On the popular ’80s TV show, Colonel John “Hannibal” Smith would celebrate with a cigar when a plan came together for “The A-Team.”
If coach Bill Belichick is similarly inclined, he might want to light one up himself considering the way things are coming together for his Patriots team, particularly its passing offense, this week.
Shortly after New England’s second preseason win of the summer, the NFL announced that Commissioner Roger Goodell had reinstated wide receiver Josh Gordon on a conditional basis. By Monday afternoon, not only was he on the practice field at Gillette Stadium – though Gordon’s not in pads yet and is technically on the non-football injury list to kick off his return to football – but he was joined by slot receiver Julian Edelman, who himself had opened camp on NFI with a thumb issue.
Suddenly a Patriots offense that had been all about the potential of promising rookies and journeyman free agent additions has two of its three most important pass catchers from a year ago back in the mix.
Given the lackluster roster-building at wide receiver this offseason – yes, New England drafted a wideout in the first round for the first time in the Belichick era, but history shows that far from guarantees anything at one of the hardest positions to predict newcomer success – doesn’t it feel just a bit like maybe the team counted on Gordon returning all along? Certainly plenty of fans and media expected Gordon to be back at some point in 2019, even if this might be a bit earlier than what probably could have once been considered realistic.
Regardless, Gordon returns. He brings back his crazy combination of speed, hands and 6-3, 225-pound size. He rekindles the trust that Brady showed in him almost immediately upon arrival via trade from Cleveland last September, on-field chemistry that led to 40 catches, for 720 yards (18.0 avg.) and three touchdowns in 11 games before indefinite suspension took hold last December.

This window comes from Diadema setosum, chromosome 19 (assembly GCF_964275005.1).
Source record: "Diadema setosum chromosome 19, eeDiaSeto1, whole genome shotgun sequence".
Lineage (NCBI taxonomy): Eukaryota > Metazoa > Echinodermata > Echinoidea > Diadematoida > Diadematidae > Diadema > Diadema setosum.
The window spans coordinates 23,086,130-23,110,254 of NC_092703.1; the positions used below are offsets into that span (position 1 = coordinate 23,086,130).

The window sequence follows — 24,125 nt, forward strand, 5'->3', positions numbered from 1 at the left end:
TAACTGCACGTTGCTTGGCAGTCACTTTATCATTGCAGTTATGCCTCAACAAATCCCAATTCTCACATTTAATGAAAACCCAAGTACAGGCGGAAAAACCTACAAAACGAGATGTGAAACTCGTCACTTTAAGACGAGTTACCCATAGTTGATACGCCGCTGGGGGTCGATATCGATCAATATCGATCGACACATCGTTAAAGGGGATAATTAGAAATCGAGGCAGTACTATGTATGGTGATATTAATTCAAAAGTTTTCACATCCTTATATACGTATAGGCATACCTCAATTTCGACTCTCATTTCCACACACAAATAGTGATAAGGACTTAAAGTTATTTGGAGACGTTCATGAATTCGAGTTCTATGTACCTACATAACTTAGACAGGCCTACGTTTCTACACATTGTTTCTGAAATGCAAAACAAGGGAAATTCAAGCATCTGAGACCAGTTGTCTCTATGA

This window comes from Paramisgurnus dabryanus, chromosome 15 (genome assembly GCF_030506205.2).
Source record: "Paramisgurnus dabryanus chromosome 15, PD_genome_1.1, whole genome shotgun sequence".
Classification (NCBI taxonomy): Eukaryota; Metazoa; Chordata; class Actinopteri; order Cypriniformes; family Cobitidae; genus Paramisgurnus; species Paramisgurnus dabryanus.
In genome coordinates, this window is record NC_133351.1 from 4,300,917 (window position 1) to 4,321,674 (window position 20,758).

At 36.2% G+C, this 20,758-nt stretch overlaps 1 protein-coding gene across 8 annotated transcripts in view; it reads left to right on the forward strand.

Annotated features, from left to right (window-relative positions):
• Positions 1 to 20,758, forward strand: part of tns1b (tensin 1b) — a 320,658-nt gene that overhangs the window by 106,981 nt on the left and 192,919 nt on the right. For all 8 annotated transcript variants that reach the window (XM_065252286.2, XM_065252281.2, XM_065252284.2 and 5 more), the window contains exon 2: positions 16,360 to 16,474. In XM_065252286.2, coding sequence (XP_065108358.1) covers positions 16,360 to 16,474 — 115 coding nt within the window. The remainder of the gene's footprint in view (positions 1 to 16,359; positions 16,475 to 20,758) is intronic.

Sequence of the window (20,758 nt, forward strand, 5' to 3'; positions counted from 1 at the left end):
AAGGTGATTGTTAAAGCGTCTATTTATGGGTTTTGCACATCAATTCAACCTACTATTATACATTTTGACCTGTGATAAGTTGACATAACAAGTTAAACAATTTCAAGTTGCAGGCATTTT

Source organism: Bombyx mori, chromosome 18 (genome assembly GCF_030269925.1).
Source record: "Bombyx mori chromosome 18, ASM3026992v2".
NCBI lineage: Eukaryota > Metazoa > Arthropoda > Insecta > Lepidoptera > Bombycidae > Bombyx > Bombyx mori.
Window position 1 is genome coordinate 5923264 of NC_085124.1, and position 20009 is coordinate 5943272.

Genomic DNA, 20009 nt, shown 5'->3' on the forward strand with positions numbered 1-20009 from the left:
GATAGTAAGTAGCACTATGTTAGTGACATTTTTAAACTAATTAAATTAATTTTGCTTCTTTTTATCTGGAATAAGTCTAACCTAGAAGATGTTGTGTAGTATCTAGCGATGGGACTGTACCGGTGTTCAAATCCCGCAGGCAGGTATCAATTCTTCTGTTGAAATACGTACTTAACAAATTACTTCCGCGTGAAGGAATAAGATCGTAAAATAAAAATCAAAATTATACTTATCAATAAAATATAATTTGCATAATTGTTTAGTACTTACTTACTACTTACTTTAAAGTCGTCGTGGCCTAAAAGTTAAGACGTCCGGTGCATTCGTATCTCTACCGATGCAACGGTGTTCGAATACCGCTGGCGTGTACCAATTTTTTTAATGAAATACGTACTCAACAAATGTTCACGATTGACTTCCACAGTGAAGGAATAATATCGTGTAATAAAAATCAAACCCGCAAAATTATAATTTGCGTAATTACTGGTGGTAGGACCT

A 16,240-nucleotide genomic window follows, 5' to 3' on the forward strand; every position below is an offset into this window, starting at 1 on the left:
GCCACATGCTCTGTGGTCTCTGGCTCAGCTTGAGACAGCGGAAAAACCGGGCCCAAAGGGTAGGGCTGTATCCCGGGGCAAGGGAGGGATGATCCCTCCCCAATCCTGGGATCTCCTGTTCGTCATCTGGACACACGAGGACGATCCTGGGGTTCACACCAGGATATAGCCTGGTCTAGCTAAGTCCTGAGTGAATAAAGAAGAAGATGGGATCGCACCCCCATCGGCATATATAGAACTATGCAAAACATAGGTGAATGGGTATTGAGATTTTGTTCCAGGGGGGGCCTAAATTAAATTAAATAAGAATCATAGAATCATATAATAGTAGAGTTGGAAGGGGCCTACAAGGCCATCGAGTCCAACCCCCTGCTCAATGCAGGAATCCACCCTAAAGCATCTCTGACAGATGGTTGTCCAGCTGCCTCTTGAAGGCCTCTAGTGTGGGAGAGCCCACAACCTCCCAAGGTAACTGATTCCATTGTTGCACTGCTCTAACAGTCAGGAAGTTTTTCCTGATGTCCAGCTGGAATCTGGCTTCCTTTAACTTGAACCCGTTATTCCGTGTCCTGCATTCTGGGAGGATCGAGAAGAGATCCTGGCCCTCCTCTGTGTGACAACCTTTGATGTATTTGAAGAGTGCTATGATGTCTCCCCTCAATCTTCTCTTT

Maybe most importantly he brings an aura even after all these suspension-filled years that still instills fear in opposing defenders, including those he’ll only see on the practice field.
“He’s a different specimen of athlete,” Patriots safety Duron Harmon told WEEI in his weekly appearance on Dale and Keefe. “He’s fast, he’s big, he’s strong and he has great hands. He can go up and get the ball. He can make the tough catches over the middle on critical downs. Not too many guys can cover him on a slant. Slant, come-back, fade, he’s just different. He’s a big receiver who’s fast and has great hands. I’m really excited that he’s on our team.”
That’s a sentiment that holds true throughout Patriot Nation.
Now that Gordon is once again available and Edelman is no longer dealing with his thumb injury, there is only one missing face from getting the entire Foxborough band back together in an effort to defend a Super Bowl title. Hey, Rob Gronkowski, how does a late-October return from “retirement” sound?
It probably sounds good to Patriots fans and probably even better to his former – future? – teammates and coaches.
There are obviously plenty of predictions and rumors regarding Gronk’s immediate future. Maybe he really will do “Dancing with the Stars.” Maybe books, movies and wrestling truly are what his fall and winter are now all about. Maybe he really no longer has the itch the put forth a trademark Gronk Spike after igniting an entire stadium with a touchdown catch from Brady.
Or maybe, just maybe, Gronkowski will somehow, someway find his way into the mix for the Patriots for one more run of fun in Foxborough.
Given the positive momentum and the way things worked out for New England with Gordon, betting against a Gronkowski return feels overly pessimistic right now.
The solution to fill the void created by Gordon’s suspension at outside receiver in New England was, at least in part, waiting for Gordon to return.
The solution to fill the void at tight end created by Gronkowski’s retirement? Maybe it includes the likes of Benjamin Watson and Matt LaCosse.
Or maybe the plan is to sit back and wait for the future Hall of Famer himself, the guy whose huge catches carried the Patriots past the Chiefs in the AFC title game and put away the Rams in Super Bowl LIII last winter.
Don’t give up on Gronk just yet.
Belichick, Brady and Patriots offensive coordinator Josh McDaniels have to feel pretty good about how the New England offense is coming together heading into the new season, certainly much better now than a week ago. It’s not quite complete, though, there is one big piece left to go. But if all goes as a planned possibly, just possibly, that will take care of itself a little ways down the line.
To steal one of the more famous lines in ’80s TV history, “I love it when a plan comes together.”